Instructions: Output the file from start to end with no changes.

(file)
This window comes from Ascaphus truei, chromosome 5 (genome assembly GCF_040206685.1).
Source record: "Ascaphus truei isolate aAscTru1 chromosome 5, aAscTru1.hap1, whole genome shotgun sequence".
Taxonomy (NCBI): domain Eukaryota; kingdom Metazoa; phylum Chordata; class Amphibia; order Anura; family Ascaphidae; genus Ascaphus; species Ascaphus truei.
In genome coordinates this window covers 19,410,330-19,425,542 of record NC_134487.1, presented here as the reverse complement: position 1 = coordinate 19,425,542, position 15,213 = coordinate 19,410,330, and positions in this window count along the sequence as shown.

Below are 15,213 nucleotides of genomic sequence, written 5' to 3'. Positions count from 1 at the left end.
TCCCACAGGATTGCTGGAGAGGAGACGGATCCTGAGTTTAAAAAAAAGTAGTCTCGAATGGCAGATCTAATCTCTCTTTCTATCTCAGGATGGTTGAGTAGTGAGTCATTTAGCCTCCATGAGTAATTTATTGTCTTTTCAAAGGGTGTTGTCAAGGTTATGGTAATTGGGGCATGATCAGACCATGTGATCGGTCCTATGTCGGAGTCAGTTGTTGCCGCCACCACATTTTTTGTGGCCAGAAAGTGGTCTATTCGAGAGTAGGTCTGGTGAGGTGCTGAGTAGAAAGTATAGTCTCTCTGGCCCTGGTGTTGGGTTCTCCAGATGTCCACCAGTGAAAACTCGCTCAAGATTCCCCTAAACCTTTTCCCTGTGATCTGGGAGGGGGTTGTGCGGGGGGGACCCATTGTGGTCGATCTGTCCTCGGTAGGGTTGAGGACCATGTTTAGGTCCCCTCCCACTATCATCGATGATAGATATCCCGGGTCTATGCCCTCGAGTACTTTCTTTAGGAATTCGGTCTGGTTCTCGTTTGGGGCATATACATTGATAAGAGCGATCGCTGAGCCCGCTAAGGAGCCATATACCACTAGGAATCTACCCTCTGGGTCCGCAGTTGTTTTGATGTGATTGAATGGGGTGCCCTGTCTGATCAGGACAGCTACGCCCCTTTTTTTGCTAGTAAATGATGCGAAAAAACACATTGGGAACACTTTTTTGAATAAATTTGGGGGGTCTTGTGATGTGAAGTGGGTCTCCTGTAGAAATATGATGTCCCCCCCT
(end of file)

This window comes from Ascaphus truei, chromosome 5 (genome assembly GCF_040206685.1).
Source record: "Ascaphus truei isolate aAscTru1 chromosome 5, aAscTru1.hap1, whole genome shotgun sequence".
Taxonomy (NCBI): domain Eukaryota; kingdom Metazoa; phylum Chordata; class Amphibia; order Anura; family Ascaphidae; genus Ascaphus; species Ascaphus truei.
In genome coordinates this window covers 19,410,330-19,425,542 of record NC_134487.1, presented here as the reverse complement: position 1 = coordinate 19,425,542, position 15,213 = coordinate 19,410,330, and positions in this window count along the sequence as shown.

Below are 15,213 nucleotides of genomic sequence, written 5' to 3'. Positions count from 1 at the left end.
TCCCACAGGATTGCTGGAGAGGAGACGGATCCTGAGTTTAAAAAAAAGTAGTCTCGAATGGCAGATCTAATCTCTCTTTCTATCTCAGGATGGTTGAGTAGTGAGTCATTTAGCCTCCATGAGTAATTTATTGTCTTTTCAAAGGGTGTTGTCAAGGTTATGGTAATTGGGGCATGATCAGACCATGTGATCGGTCCTATGTCGGAGTCAGTTGTTGCCGCCACCACATTTTTTGTGGCCAGAAAGTGGTCTATTCGAGAGTAGGTCTGGTGAGGTGCTGAGTAGAAAGTATAGTCTCTCTGGCCCTGGTGTTGGGTTCTCCAGATGTCCACCAGTGAAAACTCGCTCAAGATTCCCCTAAACCTTTTCCCTGTGATCTGGGAGGGGGTTGTGCGGGGGGGACCCATTGTGGTCGATCTGTCCTCGGTAGGGTTGAGGACCATGTTTAGGTCCCCTCCCACTATCATCGATGATAGATATCCCGGGTCTATGCCCTCGAGTACTTTCTTTAGGAATTCGGTCTGGTTCTCGTTTGGGGCATATACATTGATAAGAGCGATCGCTGAGCCCGCTAAGGAGCCATATACCACTAGGAATCTACCCTCTGGGTCCGCAGTTGTTTTGATGTGATTGAATGGGGTGCCCTGTCTGATCAGGACAGCTACGCCCCTTTTTTTGCTAGTAAATGATGCGAAAAAACACATTGGGAACACTTTTTTGAATAAATTTGGGGGGTCTTGTGATGTGAAGTGGGTCTCCTGTAGAAATATGATGTCCCCCCCT